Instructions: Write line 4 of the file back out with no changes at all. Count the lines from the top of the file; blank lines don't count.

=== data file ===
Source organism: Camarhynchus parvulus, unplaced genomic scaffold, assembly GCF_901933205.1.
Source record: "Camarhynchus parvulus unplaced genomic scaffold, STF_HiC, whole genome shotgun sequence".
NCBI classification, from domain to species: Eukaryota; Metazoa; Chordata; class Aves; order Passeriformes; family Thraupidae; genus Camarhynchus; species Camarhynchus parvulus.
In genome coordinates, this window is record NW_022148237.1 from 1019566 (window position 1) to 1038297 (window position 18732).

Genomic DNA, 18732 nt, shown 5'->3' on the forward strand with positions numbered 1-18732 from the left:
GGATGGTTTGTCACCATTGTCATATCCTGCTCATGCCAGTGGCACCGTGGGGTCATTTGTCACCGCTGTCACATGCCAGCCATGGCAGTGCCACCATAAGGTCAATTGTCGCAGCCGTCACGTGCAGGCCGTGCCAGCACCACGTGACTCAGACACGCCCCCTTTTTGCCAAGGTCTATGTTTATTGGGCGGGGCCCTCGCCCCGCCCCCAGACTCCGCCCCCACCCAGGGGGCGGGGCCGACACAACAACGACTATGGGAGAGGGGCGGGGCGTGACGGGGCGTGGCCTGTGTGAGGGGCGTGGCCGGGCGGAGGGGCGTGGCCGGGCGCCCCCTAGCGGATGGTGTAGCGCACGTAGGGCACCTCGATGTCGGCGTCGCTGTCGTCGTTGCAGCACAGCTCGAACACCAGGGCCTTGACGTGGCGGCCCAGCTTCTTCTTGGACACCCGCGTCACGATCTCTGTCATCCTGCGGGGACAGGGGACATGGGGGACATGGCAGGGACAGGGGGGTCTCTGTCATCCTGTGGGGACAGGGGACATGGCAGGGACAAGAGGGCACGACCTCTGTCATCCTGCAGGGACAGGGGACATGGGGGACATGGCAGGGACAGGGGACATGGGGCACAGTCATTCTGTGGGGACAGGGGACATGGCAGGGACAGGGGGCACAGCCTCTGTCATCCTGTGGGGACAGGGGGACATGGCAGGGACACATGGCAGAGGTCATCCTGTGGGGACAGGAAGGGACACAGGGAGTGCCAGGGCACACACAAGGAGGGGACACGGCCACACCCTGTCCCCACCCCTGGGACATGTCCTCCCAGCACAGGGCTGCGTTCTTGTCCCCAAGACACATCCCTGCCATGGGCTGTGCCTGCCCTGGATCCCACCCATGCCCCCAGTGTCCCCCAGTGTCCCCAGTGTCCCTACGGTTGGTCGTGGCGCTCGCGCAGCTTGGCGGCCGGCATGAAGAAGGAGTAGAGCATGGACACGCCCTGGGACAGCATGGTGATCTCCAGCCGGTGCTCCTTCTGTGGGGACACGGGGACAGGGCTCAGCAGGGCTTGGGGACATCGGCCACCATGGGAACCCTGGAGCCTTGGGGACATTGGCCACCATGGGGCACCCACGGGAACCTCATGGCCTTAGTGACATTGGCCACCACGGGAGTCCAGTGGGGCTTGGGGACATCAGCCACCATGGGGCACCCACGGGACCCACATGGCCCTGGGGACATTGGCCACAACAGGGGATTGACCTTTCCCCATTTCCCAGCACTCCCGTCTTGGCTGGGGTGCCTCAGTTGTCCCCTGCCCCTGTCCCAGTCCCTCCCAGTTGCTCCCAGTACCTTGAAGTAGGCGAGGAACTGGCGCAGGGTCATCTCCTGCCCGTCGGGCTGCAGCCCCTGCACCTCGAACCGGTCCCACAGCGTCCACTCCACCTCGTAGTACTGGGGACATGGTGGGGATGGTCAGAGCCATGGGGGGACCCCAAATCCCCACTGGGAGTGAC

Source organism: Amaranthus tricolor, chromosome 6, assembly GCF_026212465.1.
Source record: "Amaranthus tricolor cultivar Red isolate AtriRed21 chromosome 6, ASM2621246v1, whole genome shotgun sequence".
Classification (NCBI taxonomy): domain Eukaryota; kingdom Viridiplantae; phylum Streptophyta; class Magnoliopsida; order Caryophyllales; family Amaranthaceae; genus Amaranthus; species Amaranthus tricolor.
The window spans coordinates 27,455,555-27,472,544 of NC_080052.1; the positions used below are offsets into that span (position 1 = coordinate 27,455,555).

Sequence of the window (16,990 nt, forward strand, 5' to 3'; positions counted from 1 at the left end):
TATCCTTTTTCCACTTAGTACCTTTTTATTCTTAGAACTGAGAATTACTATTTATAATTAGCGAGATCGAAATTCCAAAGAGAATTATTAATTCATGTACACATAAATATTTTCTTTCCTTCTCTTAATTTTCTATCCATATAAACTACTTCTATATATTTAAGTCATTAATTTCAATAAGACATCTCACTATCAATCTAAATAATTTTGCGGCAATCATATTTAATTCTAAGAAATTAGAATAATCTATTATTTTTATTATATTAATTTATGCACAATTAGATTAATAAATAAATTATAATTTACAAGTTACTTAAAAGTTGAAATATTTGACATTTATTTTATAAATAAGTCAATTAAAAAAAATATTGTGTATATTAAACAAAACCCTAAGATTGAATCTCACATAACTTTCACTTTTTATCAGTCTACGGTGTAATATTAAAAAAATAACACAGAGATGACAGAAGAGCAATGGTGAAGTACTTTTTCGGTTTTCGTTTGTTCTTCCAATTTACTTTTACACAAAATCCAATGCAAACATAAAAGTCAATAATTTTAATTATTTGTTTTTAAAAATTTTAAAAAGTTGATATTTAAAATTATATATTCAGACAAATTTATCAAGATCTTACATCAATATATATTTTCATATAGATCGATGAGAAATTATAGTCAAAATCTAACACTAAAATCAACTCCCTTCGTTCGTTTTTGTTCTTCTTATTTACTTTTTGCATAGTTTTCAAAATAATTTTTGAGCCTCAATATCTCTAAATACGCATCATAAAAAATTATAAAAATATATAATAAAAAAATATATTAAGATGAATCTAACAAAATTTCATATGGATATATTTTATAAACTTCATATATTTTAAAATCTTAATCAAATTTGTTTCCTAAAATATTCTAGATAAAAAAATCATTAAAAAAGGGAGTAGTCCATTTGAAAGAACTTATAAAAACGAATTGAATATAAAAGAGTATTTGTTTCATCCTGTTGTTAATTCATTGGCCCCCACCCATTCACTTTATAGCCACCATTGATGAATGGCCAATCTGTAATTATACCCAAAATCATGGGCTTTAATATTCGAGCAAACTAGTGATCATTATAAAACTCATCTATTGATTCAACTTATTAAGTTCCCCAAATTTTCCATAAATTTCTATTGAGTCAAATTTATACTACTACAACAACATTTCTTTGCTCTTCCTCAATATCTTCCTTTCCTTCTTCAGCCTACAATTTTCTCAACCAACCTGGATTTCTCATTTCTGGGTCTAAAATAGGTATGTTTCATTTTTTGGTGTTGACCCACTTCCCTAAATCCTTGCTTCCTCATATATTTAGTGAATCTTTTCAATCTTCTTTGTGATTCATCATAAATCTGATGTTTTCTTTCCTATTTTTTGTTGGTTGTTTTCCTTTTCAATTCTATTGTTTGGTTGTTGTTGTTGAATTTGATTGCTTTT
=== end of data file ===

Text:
In genome coordinates, this window is record NW_022148237.1 from 1019566 (window position 1) to 1038297 (window position 18732).